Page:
PMS has become a household word and the brunt of many jokes. According
to a recent survey, many women remain unaware of its more severe form, premenstrual
dysphoric disorder or PMDD. Among 500 women recently surveyed, 8 out of 10
did not know that severe premenstrual problems have been officially classified
as PMDD, nor did they know that such problems can be diagnosed and treated.
Even more disturbing is that the one in 4 respondents who described their premenstrual
symptoms as strong or severe were among those unaware of PMDD.
"We've got to educate women that they do not have to tolerate debilitating
premenstrual symptoms," said Phyllis Greenberger, MSW, Executive Director of
the Society for Women's Health Research, which commissioned the Yankelovich
Partners survey (sponsored by a grant from Eli Lilly, manufacturers of Prozac).
"Women have a right to know if what they are experiencing month to month is
actually PMDD, and how to get help."
What is PMDD?
PMDD stands for Premenstrual Dysphoric Disorder. It is the acronym for the
more severe form of PMS (Premenstrual Syndrome). Like PMS, PMDD occurs the week
before the onset of menstruation and disappears a few days after. PMDD is characterized
by severe monthly mood swings and physical symptoms that interfere with
everyday life, especially a woman's relationships with her family and friends.
PMDD symptoms go far beyond what are considered manageable or normal premenstrual
PMDD is a combination of symptoms
that may include irritability, depressed mood, anxiety, sleep disturbance, difficulty
concentrating, angry outbursts, breast tenderness and bloating. The diagnostic
criteria emphasize symptoms of depressed mood, anxiety, mood swings or irritability.
The condition affects up to one in 20 American women who have regular menstrual
What is the Difference Between PMS and PMDD?
The physical symptom list is identical for PMS and PMDD; while the emotional
symptoms are similar, they are significantly more serious with PMDD. In PMDD,
the criteria focus on the mood rather than the physical symptoms. With PMS,
sadness or mild depression is not uncommon. With PMDD, however, significant
depression and hopelessness may occur; in extreme cases, women may feel like
killing themselves or others. Attributing suicidal or homicidal feelings to
"it's just PMS" is inappropriate; these feelings must be taken as seriously
as they are in anyone else and should be promptly brought to the attention of
mental health professionals.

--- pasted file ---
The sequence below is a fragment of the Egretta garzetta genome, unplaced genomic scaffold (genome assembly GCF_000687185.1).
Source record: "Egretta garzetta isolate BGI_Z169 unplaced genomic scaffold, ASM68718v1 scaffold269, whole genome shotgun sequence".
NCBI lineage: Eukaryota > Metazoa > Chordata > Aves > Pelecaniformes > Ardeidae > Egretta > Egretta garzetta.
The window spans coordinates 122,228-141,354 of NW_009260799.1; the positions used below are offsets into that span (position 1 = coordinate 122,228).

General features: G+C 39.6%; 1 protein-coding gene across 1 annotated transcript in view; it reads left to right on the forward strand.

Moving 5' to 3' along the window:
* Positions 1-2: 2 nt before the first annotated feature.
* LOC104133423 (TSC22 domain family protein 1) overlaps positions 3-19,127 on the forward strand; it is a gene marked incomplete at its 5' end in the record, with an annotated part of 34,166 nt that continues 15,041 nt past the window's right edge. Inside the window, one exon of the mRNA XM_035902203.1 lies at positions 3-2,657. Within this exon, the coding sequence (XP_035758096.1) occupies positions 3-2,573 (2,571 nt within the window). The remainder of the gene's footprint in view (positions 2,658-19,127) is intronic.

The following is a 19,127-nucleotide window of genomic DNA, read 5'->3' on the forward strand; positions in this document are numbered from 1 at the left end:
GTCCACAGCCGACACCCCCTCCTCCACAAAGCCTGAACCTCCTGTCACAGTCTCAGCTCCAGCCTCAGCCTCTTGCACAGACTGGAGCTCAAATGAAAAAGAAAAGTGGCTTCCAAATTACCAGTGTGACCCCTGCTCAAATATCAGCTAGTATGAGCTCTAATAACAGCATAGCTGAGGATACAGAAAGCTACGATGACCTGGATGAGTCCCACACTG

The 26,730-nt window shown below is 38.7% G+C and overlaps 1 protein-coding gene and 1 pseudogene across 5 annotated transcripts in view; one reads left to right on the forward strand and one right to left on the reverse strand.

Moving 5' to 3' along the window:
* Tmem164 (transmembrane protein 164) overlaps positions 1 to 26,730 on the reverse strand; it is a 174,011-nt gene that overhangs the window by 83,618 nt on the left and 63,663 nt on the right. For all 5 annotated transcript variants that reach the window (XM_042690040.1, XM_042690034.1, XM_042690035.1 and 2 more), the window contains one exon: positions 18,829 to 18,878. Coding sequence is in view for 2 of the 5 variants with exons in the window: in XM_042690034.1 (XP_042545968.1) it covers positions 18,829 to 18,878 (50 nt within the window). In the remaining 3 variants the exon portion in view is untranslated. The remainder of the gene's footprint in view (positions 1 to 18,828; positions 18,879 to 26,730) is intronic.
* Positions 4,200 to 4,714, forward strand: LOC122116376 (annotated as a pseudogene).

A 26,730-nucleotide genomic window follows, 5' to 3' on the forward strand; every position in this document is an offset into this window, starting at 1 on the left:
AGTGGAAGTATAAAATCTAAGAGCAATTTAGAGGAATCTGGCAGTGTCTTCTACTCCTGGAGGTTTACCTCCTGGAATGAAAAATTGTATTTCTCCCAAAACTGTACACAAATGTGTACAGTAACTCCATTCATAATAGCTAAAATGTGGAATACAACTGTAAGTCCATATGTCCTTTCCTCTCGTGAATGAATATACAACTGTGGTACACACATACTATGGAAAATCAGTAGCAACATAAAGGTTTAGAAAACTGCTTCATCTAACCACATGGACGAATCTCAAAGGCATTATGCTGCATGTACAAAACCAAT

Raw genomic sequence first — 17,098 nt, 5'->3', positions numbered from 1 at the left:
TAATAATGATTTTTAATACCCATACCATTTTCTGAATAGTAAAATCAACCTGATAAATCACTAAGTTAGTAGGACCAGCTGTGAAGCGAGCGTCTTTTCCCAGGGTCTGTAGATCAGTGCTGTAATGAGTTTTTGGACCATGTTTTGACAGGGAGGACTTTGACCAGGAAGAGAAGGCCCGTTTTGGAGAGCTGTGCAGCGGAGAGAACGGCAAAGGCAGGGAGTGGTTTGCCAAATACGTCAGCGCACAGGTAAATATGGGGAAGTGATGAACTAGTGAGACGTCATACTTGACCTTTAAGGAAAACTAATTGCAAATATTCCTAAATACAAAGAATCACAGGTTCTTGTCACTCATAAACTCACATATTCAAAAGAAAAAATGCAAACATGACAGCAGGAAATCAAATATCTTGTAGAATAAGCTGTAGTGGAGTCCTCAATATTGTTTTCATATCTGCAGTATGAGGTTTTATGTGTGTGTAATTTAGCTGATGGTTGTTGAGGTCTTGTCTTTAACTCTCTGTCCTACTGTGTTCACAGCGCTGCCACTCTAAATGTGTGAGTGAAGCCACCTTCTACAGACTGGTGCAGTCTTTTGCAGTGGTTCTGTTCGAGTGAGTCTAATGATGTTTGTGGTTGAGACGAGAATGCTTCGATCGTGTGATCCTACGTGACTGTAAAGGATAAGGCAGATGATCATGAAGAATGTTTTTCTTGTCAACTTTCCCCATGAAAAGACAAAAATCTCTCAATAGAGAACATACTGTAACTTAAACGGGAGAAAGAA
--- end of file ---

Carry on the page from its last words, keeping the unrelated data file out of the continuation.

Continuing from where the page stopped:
Women who have a history of
depression are at increased risk for PMDD. Similarly, women who have had PMDD
are at increased risk for depression after menopause. In simplest terms, the
difference between PMS and PMDD can be likened to the difference between a mild
headache and a migraine.
While nearly all of the women
in the survey reported experiencing premenstrual symptoms in the last 12 months,
nearly half (45 percent) have never discussed PMS with their doctors. Even among
women with strong or severe symptoms, more than one out of four (27 percent)
had never talked with their doctors about PMS, despite the fact that
most in this group reported that the symptoms interfere with their daily activities.
When asked about their reluctance
to seek medical treatment even if they thought they had PMDD, nine of every
10 respondents who would not seek treatment said that they could cope
with their problems on their own, and about one of every four felt their doctors
would not take their complaints seriously if they did bring it up.
PMDD has recently been listed as an official psychiatric diagnosis.
The fear of this stigma may contribute to women's reluctance to discuss it with
their doctors. "I frequently work with patients who have waited years to ask
a doctor about premenstrual problems or have been turned away by their health
care provider when they tried to discuss symptoms," said Jean Endicott, Ph.D.,
Director of the Premenstrual Evaluation Unit at Columbia Presbyterian Medical
Center. "They fear becoming the target of jokes or that seeking help is a sign
of weakness. Informing women and providers about diagnosing and treating PMDD
helps clear the way to effective medical care."
Survey respondents reporting strong or severe symptoms revealed the classic
PMDD features of impaired social functioning and predominant mood symptoms.
Two out of three women (67 percent) with moderate, strong or severe symptoms
reported interference with their daily activities. One third of these women
said they find their mood changes, not their physical symptoms, to be
The survey also found that
women with strong or severe premenstrual symptoms were five times as likely
as those with moderate symptoms (26 percent vs. 5 percent) to experience these
symptoms every month. A key part of the PMDD diagnosis is determining whether
symptoms have occurred during most cycles of the past year and are clearly documented
for at least two consecutive menstrual cycles.
When asked what they would
do if they thought they had PMDD, two out of three women (66 percent) in the
survey said they would most likely get information from their obstetrician or
gynecologist, as opposed to consulting friends or using Internet resources.
This is encouraging, according to Dr. Endicott, because the American College
of Obstetricians and Gynecologists (ACOG) issued treatment guidelines for premenstrual
symptoms earlier this year. It recommended the newer form of anti-depressant
medications called "SSRIs" (selective serotonin reuptake inhibitors) as the
preferred method for treating symptoms associated with PMDD.